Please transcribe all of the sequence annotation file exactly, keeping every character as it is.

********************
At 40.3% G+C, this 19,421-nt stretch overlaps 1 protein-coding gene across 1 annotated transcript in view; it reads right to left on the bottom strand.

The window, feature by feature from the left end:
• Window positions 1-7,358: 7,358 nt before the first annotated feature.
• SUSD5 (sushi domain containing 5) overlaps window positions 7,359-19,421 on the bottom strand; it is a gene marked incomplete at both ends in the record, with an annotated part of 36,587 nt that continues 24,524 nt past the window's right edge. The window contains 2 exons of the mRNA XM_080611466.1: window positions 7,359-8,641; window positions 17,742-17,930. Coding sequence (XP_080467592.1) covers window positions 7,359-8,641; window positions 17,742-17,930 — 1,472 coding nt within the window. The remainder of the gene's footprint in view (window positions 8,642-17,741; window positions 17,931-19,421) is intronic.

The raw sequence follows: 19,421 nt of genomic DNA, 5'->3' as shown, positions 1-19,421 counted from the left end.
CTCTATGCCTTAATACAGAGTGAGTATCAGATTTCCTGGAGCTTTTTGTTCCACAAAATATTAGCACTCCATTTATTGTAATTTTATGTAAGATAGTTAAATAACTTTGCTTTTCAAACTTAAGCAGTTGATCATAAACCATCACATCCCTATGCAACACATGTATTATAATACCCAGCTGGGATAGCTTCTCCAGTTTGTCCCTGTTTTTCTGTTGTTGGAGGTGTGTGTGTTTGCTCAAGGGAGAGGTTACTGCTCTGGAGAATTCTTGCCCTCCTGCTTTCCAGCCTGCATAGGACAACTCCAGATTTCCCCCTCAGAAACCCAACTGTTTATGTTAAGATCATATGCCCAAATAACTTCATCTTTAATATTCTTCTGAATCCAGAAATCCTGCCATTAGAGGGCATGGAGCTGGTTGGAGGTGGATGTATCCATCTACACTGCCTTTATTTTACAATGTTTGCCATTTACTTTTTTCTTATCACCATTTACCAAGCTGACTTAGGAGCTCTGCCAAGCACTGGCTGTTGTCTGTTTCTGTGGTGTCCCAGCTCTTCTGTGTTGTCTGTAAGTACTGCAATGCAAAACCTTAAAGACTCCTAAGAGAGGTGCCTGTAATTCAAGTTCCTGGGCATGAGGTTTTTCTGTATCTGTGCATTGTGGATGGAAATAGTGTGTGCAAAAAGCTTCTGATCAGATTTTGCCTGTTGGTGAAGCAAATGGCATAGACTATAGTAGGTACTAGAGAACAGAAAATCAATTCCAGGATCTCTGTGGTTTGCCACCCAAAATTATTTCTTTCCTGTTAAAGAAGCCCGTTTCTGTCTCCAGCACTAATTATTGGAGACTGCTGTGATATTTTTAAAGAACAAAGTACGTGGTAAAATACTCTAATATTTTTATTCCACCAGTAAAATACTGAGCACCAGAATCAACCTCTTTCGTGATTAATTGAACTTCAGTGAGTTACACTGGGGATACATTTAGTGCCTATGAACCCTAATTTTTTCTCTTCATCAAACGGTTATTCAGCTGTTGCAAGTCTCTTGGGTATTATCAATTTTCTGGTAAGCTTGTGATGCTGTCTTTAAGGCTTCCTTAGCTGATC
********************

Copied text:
At 40.3% G+C, this 19,421-nt stretch overlaps 1 protein-coding gene across 1 annotated transcript in view; it reads right to left on the bottom strand.

The window, feature by feature from the left end:
• Window positions 1-7,358: 7,358 nt before the first annotated feature.
• SUSD5 (sushi domain containing 5) overlaps window positions 7,359-19,421 on the bottom strand; it is a gene marked incomplete at both ends in the record, with an annotated part of 36,587 nt that continues 24,524 nt past the window's right edge. The window contains 2 exons of the mRNA XM_080611466.1: window positions 7,359-8,641; window positions 17,742-17,930. Coding sequence (XP_080467592.1) covers window positions 7,359-8,641; window positions 17,742-17,930 — 1,472 coding nt within the window. The remainder of the gene's footprint in view (window positions 8,642-17,741; window positions 17,931-19,421) is intronic.

The raw sequence follows: 19,421 nt of genomic DNA, 5'->3' as shown, positions 1-19,421 counted from the left end.
CTCTATGCCTTAATACAGAGTGAGTATCAGATTTCCTGGAGCTTTTTGTTCCACAAAATATTAGCACTCCATTTATTGTAATTTTATGTAAGATAGTTAAATAACTTTGCTTTTCAAACTTAAGCAGTTGATCATAAACCATCACATCCCTATGCAACACATGTATTATAATACCCAGCTGGGATAGCTTCTCCAGTTTGTCCCTGTTTTTCTGTTGTTGGAGGTGTGTGTGTTTGCTCAAGGGAGAGGTTACTGCTCTGGAGAATTCTTGCCCTCCTGCTTTCCAGCCTGCATAGGACAACTCCAGATTTCCCCCTCAGAAACCCAACTGTTTATGTTAAGATCATATGCCCAAATAACTTCATCTTTAATATTCTTCTGAATCCAGAAATCCTGCCATTAGAGGGCATGGAGCTGGTTGGAGGTGGATGTATCCATCTACACTGCCTTTATTTTACAATGTTTGCCATTTACTTTTTTCTTATCACCATTTACCAAGCTGACTTAGGAGCTCTGCCAAGCACTGGCTGTTGTCTGTTTCTGTGGTGTCCCAGCTCTTCTGTGTTGTCTGTAAGTACTGCAATGCAAAACCTTAAAGACTCCTAAGAGAGGTGCCTGTAATTCAAGTTCCTGGGCATGAGGTTTTTCTGTATCTGTGCATTGTGGATGGAAATAGTGTGTGCAAAAAGCTTCTGATCAGATTTTGCCTGTTGGTGAAGCAAATGGCATAGACTATAGTAGGTACTAGAGAACAGAAAATCAATTCCAGGATCTCTGTGGTTTGCCACCCAAAATTATTTCTTTCCTGTTAAAGAAGCCCGTTTCTGTCTCCAGCACTAATTATTGGAGACTGCTGTGATATTTTTAAAGAACAAAGTACGTGGTAAAATACTCTAATATTTTTATTCCACCAGTAAAATACTGAGCACCAGAATCAACCTCTTTCGTGATTAATTGAACTTCAGTGAGTTACACTGGGGATACATTTAGTGCCTATGAACCCTAATTTTTTCTCTTCATCAAACGGTTATTCAGCTGTTGCAAGTCTCTTGGGTATTATCAATTTTCTGGTAAGCTTGTGATGCTGTCTTTAAGGCTTCCTTAGCTGATC